It was a face I won’t forget soon. Cute, tender, naïve, and full of need; my heart went out to this poor creature. Hairy in some parts, eyes clear, speaking of wonder and a willingness to learn, he was the kind that needed his mommy desperately, yet she had died from a horrible turf war where food was scarce and in desperation. It was a movie I was watching today with four children, two of my own, two nieces, that spoke volumes to me. I know I know; I’m writing about a movie character. A chimpanzee no less.
I went to the theaters because it was dollar movie day, and I couldn’t pass up almost two full hours in air conditioning when my house was sultry and condensed with four screaming kids running around with nothing to do but play in the sprinklers and on our slip and slide. Coupled with this stark reality that moved me beyond my comfort zones and my ability to cope with medication that enhanced my irritability, was my five month old who seemed to have a knack for getting his first teeth in. Oh the joys of teething.
I felt like banging my head against a wall. But the kids have nothing to do with it really; it’s my own character flaw that is being squeezed out with this medication I’m on. I need to focus on giving grace, on loving, on sacrificing my own issues for the sake of the children. Kelly had been watching all the kids the previous day, and I vowed to help out more so I took the kids to watch Chimpanzee by Disney (A documentary, not cartoon). It was the least I could do as I was growing more and more disgusted with myself. I don’t like these meds.
But the movie hit me. In fact, it rocked me. This little face, that of Oscar, purged me today of myself. It wasn’t Oscar either, for I saw myself in that face. It was what happened to him that moved me. With mother dead, he had to fend for himself, yet the torrents of life as a chimp meant no one would care for him; all the other mothers were caring for their own children. The situation was dire; no one would feed him; the source of his food, milk, nuts, etc., were all prepared by his mother. Now that she was gone he had no one. And he tried! You could see it in his interactions. He lay there on the ground, growing thinner by the moment, without hope really.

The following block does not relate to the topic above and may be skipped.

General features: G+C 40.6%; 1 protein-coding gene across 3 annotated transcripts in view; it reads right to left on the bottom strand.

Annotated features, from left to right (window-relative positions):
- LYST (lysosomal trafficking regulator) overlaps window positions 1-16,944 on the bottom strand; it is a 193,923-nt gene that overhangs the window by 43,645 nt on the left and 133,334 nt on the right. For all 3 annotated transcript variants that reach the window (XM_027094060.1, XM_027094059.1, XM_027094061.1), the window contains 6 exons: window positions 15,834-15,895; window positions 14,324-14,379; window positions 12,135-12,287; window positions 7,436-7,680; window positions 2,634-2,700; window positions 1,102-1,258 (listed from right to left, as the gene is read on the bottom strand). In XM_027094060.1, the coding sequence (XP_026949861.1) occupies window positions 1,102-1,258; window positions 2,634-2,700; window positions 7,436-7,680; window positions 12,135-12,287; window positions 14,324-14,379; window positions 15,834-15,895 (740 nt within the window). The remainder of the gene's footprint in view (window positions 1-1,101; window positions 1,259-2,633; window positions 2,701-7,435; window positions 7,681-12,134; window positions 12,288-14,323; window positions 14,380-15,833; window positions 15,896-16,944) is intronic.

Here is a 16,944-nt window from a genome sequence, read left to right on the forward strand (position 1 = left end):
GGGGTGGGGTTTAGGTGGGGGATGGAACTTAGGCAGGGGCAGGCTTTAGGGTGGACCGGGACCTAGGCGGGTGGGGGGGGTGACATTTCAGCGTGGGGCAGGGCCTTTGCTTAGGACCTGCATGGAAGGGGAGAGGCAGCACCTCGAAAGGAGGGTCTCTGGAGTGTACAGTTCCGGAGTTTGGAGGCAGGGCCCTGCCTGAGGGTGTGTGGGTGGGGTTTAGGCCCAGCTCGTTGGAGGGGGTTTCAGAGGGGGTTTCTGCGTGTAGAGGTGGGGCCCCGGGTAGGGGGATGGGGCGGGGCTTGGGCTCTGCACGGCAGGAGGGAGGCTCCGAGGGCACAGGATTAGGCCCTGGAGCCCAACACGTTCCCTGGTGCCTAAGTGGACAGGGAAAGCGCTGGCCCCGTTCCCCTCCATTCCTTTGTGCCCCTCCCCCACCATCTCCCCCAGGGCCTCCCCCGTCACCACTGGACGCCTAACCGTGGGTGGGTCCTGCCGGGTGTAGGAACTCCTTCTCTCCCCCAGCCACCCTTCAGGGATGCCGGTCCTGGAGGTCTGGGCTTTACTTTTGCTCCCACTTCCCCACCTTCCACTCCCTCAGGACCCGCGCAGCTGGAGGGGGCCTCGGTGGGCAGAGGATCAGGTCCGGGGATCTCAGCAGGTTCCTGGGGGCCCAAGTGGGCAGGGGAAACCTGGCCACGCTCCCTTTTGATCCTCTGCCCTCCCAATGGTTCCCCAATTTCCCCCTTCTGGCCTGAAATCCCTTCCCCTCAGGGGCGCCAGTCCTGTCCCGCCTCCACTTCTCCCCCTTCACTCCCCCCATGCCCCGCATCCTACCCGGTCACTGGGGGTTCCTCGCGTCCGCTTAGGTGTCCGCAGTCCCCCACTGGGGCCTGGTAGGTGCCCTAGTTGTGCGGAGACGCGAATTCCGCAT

In walks the patriarch of the group; a chimp named Freddy. Oscar followed close by yet no males take care of the young, especially not the number one male. He had things to do; he was king of their group. Oscar was the lowest ranking male; they were polar opposites. But what is captured on video astonished me. This head male, slowly, allowed Oscar to follow him and learn. Then he takes Oscar and places him on his back, and within days, adopts Oscar as his own. He even forsakes the others so that Oscar is taken care of. They sleep together, cuddle, and Freddy becomes his surrogate mother in adoption.
This was such a picture of Christ to me. Freddy even takes on the other leader of another group of chimps responsible for Oscar’s mother’s death, and wins the day. Christ has done this for me. This world has left me homeless and without hope. In walks Christ, my King, and holds His hand out, looks at my hopelessness, my diseases, my shame, and answers with Himself. He left the ninety nine and came and found me. I was dead, yet He breathed new life into me. I am Oscar. Christ, my King, is everything. He defeated death, He defeated sin, and He does this out of His great love that He didn’t have to share or pour upon me. Yet He did. Now. Now. Now I have hope. Glorious hope.
He is my anchor, my Rose of Sharon, and He has fragranced my life and forever changed me. I just need to stay close to Daddy, and everything will be fine.